Hey guys, in this video we're going to talk about the kinetic theory and a particular measurement called the RMS speed. So we need to figure out what the RMS speed is, how the kinetic theory can tell it to us and why it's useful. Let's get to it. Remember guys that our relationship between the average kinetic energy and the temperature is 3 halves KT. This we found in a previous video on the kinetic theory and temperature. Recall that the definition of the average kinetic energy is just 1 half times M times the average of the square of the speed. Not the square of the average right it's never the square of the average, it's the average of the square and those 2 are totally different. So we can relate this temperature conversion of kinetic energy into the definition of average kinetic energy, we can equate those 2 and we get this. That allows us to solve for the average of the square of the speed which is just 3 KT over M. There's an associated quantity to this average of the square called the root mean squared speed or the RMS speed and we can find it just by taking the square root of this value. So the RMS speed which is the square root of the average of the square is the square root of 3 KT over M. So this is what the RMS speed is. Now what exactly does the RMS speed mean? What does the root mean squared mean? It actually means the root of the mean of the squared. What that means is in the order of operations first we're taking the root of the mean of the squared. And you can find an RMS value for anything. The algorithm defining an RMS value is pretty easy. Start with X, your value, then you square it then you average the square and then you take the square root of the average of the square. Now RMS values are sometimes as good as it's going to get when it comes to some kind of average or statistical value. Some values, some variables, you can't find an average or the average is always zero and the RMS's then gonna become the closest possible thing to some sort of statistical average. The RMS is not the average, it's different but it's similar in the statistical applications. Let's see an example. Consider the graph above me where some value X is actually oscillating. It's oscillating above and below the horizontal axis. If this is a periodic function then the average of the X is just going to be zero and it's always going to be zero because it spins just as much time above the horizontal axis as it does below the horizontal axis. Whatever time it spends above, it spends below. Whatever time it spends above, it spends below. So that average is always going to be equal to zero. So you have no average X if X is a periodic variable or an oscillating variable but if you square X like we have up here now all of a sudden X squared is never negative. X can be negative but X squared can't. You can't have a square that results in a negative number. So X squared spends all of its time bouncing above the horizontal axis and it wouldn't take the average of X squared it is absolutely not equal to zero. Since the average of the square is not zero than the RMS value which is just the square root of this will also not be zero. So RMS values are incredibly important in oscillating functions. RMS values are not as important when talking about ideal gases because we can in fact find an average speed and the average speed will not be zero. The RMS value we use a lot because it's actually really really easy to find since we have that relationship between temperature and kinetic energy it's super easy to find the RMS speed it just comes out naturally. So let's do a couple examples. Gaseous atomic hydrogen has an RMS speed of 3 and a half kilometers per second. What's the temperature of this hydrogen gas? So we know the RMS speed is the square root of 3KT over M. If we square both sides, then the square of the RMS is 3KT over M and if we want to isolate T to solve for the temperature then we get MVRMS squared over 3 times the Boltzmann constant. Before we can plug everything in we need to know the mass of atomic hydrogen. Remember that atomic hydrogen is only 1 hydrogen atom which has a mass of 1 atomic mass unit and 1 atomic mass unit is 1.67 times 10 to the -27 kilograms. So we don't really have to do any converting if it was like molecular nitrogen which is N2 that has 28 atomic units, that we would have to actually multiply out to convert but if it's 1 atomic unit we know for every 1 atomic unit it's 1.67 times 10 to the -27. This is 3 and a half kilometers per second we need this in meters per second so it's 3500 meters per second and that thing is squared divided by 3 times the Boltzmann constant which is 1.38 times 10 to the -23 and so the temperature ends up being 494 Kelvin. And that's how you take an RMS speed and you find the temperature from it. Let's do one more example before wrapping up here. The gas is heated to 40 degrees Celsius. To what temperature must it be heated to double its RMS speed? Remember from the equation that the RMS speed is proportional to the square root of the temperature. So if we want to double the RMS speed, what do we have to do to the temperature? Do we double the temperature? No. Notice that according to this equation, doubling the temperature means that you take the square root of 2 times the temperature which is the square root of 2. That would lead to the square root of 2 because you have to take the square root. You actually need to multiply it by 4 because the square root of 4 times the temperature is going to lead to the square root of 4 times VRMS which is 2VRMS so to double the speed you have to quadruple the temperature. So the question is what is quadruple the temperature? Our new temperature which I called T prime this 4 times the temperature. What is quadruple the temperature though? Can we use forty degrees Celsius? No you can never use Celsius and Fahrenheit for standalone temperatures like this, you can only use Celsius in exchange with Kelvin for differences in temperature. So the first thing we need to do before even plugging anything in is convert this to Kelvin. This is 313 Kelvin. Now the new temperature is going to be 4 time that temperature. So this is going to be 4 times 313 Kelvin which turns out to be 1252 Kelvin. Since our original temperature was given in Celsius, we should probably give our resulted temperature in Celsius too. That means T prime in degrees Celsius is 1252 minus 273. Which is 979 degrees Celsius. That is what the new temperature has to be in degrees Celsius in order to quadruple the RMS speed. Alright guys this wraps up our discussion on kinetic theory and more importantly the RMS speed and how it relates to the temperature. Thanks for watching guys.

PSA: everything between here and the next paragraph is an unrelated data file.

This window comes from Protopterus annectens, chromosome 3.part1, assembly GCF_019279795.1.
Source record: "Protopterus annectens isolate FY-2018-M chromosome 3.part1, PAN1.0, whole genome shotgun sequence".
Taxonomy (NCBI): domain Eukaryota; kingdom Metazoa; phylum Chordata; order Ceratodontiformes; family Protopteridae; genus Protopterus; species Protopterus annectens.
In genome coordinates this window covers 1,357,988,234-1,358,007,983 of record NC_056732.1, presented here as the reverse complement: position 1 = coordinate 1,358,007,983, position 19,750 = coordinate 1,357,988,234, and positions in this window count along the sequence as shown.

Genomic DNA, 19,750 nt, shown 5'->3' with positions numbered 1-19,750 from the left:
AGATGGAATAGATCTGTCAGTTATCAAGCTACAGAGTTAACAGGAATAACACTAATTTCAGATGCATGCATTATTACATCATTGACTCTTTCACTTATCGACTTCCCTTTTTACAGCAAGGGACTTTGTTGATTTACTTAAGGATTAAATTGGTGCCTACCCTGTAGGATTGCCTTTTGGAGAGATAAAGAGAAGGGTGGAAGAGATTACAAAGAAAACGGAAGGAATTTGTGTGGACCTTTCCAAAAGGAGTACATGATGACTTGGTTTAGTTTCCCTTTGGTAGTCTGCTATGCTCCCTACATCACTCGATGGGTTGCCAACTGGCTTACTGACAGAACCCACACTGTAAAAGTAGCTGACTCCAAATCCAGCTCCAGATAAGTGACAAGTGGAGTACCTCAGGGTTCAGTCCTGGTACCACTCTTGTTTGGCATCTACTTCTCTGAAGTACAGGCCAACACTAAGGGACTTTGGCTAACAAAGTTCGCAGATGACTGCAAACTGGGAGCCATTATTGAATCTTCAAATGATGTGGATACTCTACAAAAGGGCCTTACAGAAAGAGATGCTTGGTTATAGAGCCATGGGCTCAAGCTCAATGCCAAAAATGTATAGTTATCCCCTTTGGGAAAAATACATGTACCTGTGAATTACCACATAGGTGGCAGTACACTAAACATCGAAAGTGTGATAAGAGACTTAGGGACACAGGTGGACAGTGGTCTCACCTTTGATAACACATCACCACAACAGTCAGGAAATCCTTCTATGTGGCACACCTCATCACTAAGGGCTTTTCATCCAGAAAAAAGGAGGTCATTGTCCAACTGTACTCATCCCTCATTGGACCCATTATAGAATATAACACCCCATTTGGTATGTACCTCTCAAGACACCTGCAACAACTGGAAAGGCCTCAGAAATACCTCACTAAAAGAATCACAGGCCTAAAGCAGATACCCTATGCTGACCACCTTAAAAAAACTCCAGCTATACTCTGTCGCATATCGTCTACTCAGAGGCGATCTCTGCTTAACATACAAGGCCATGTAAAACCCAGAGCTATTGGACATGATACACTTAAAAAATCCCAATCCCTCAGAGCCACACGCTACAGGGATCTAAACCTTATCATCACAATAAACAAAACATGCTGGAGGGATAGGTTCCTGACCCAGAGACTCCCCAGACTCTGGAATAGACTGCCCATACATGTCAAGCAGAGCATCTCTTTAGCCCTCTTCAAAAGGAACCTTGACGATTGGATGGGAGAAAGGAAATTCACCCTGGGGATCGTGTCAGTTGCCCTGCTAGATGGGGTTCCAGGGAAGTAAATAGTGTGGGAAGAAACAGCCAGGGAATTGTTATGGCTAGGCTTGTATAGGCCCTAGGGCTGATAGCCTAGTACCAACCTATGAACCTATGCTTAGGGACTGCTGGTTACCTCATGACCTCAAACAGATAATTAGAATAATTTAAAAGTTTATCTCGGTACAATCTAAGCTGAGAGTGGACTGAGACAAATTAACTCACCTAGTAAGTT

Practice: Deutrons, ^{2}H, are popular particles to produce plasmas with. A plasma can be thought of as an incredibly hot gas, with particles moving at incredibly large speeds. What temperature would a deutron plasma have to be so that the rms speed of the deuteron particles was 10% the speed of light? Note that the speed of light is 3.0 x 10^{8} m/s.